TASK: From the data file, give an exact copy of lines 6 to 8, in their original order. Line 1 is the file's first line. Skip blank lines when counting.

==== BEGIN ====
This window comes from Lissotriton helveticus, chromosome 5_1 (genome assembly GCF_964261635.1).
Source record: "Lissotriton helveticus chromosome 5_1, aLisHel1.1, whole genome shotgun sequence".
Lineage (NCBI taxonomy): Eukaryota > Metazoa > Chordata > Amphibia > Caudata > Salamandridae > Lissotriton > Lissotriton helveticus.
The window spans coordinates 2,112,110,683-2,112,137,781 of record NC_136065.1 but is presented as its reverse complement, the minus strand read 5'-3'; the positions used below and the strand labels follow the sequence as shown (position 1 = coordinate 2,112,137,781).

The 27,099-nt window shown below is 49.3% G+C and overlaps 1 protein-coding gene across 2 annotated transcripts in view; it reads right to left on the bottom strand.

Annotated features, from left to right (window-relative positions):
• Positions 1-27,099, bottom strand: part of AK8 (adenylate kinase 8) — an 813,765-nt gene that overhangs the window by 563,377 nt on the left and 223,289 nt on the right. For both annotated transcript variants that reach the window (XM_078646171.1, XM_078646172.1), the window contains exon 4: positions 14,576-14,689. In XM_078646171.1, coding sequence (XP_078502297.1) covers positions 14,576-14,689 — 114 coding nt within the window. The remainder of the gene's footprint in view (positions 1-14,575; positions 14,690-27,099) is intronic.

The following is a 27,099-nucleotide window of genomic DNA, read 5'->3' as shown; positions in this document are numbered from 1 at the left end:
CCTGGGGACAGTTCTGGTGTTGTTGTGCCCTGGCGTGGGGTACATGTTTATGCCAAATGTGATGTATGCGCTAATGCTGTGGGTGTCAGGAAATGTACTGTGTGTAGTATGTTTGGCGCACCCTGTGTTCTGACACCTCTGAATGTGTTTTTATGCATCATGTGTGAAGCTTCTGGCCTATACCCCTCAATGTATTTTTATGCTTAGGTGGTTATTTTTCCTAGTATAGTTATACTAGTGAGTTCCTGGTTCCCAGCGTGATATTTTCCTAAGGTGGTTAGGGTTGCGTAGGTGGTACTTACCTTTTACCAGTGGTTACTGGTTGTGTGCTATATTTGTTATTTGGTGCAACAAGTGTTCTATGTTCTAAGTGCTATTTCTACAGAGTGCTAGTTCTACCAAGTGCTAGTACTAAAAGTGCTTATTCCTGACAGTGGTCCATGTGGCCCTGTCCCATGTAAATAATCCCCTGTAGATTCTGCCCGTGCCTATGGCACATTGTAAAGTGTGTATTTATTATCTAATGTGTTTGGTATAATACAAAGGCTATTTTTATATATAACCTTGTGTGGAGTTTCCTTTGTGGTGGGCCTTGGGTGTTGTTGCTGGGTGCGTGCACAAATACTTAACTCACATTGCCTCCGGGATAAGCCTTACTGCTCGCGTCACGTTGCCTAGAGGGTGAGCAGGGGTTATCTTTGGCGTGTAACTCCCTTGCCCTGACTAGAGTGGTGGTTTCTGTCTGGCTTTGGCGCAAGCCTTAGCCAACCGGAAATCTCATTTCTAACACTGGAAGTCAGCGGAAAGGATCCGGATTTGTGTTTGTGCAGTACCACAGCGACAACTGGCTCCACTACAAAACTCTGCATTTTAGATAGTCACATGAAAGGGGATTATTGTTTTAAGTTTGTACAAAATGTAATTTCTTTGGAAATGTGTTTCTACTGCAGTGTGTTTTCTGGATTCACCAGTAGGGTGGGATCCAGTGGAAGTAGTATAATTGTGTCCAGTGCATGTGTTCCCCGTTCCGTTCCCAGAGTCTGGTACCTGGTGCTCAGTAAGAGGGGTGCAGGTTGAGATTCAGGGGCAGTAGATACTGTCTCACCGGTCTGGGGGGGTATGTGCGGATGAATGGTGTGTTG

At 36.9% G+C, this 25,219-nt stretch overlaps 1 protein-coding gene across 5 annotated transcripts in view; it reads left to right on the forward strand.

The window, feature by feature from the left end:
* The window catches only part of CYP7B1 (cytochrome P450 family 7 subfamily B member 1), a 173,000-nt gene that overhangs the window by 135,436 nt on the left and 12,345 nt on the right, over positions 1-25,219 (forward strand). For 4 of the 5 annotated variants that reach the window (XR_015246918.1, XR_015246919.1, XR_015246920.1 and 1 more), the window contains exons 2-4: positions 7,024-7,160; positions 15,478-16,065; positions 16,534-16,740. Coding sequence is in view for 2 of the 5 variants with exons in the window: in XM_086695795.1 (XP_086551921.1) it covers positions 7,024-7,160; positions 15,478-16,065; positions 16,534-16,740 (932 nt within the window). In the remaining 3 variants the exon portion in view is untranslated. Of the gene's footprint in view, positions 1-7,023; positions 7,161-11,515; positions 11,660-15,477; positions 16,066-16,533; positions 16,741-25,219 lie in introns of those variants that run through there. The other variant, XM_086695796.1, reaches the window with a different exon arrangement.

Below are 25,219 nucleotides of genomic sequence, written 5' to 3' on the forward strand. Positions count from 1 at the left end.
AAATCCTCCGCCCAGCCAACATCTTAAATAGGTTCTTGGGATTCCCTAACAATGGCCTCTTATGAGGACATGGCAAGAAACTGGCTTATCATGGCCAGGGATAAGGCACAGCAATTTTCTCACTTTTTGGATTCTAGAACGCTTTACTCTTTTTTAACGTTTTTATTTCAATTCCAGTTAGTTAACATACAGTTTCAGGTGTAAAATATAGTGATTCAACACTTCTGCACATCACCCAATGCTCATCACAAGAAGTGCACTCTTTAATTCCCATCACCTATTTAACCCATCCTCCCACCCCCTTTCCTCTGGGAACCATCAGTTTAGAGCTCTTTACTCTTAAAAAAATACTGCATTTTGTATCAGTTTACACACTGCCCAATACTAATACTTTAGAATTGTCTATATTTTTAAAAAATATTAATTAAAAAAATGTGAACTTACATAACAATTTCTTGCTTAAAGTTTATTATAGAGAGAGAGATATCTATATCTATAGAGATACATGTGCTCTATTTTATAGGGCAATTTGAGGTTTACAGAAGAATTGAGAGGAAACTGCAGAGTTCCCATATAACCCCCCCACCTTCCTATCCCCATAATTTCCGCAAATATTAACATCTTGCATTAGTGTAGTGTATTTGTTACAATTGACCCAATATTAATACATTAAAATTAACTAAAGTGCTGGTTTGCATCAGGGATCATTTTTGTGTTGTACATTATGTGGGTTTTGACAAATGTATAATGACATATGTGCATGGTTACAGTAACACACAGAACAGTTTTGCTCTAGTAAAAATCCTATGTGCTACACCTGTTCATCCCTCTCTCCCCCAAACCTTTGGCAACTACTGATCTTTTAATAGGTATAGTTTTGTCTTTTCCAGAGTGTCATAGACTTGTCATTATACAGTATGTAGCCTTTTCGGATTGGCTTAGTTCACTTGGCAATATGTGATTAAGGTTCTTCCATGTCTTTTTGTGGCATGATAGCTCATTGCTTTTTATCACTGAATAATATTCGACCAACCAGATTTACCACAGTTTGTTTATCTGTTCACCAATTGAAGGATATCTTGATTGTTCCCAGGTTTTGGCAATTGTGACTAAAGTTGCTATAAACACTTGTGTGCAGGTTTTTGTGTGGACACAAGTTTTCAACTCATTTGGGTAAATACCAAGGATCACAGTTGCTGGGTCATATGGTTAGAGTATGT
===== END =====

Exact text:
Annotated features, from left to right (window-relative positions):
• Positions 1-27,099, bottom strand: part of AK8 (adenylate kinase 8) — an 813,765-nt gene that overhangs the window by 563,377 nt on the left and 223,289 nt on the right. For both annotated transcript variants that reach the window (XM_078646171.1, XM_078646172.1), the window contains exon 4: positions 14,576-14,689. In XM_078646171.1, coding sequence (XP_078502297.1) covers positions 14,576-14,689 — 114 coding nt within the window. The remainder of the gene's footprint in view (positions 1-14,575; positions 14,690-27,099) is intronic.

The following is a 27,099-nucleotide window of genomic DNA, read 5'->3' as shown; positions in this document are numbered from 1 at the left end: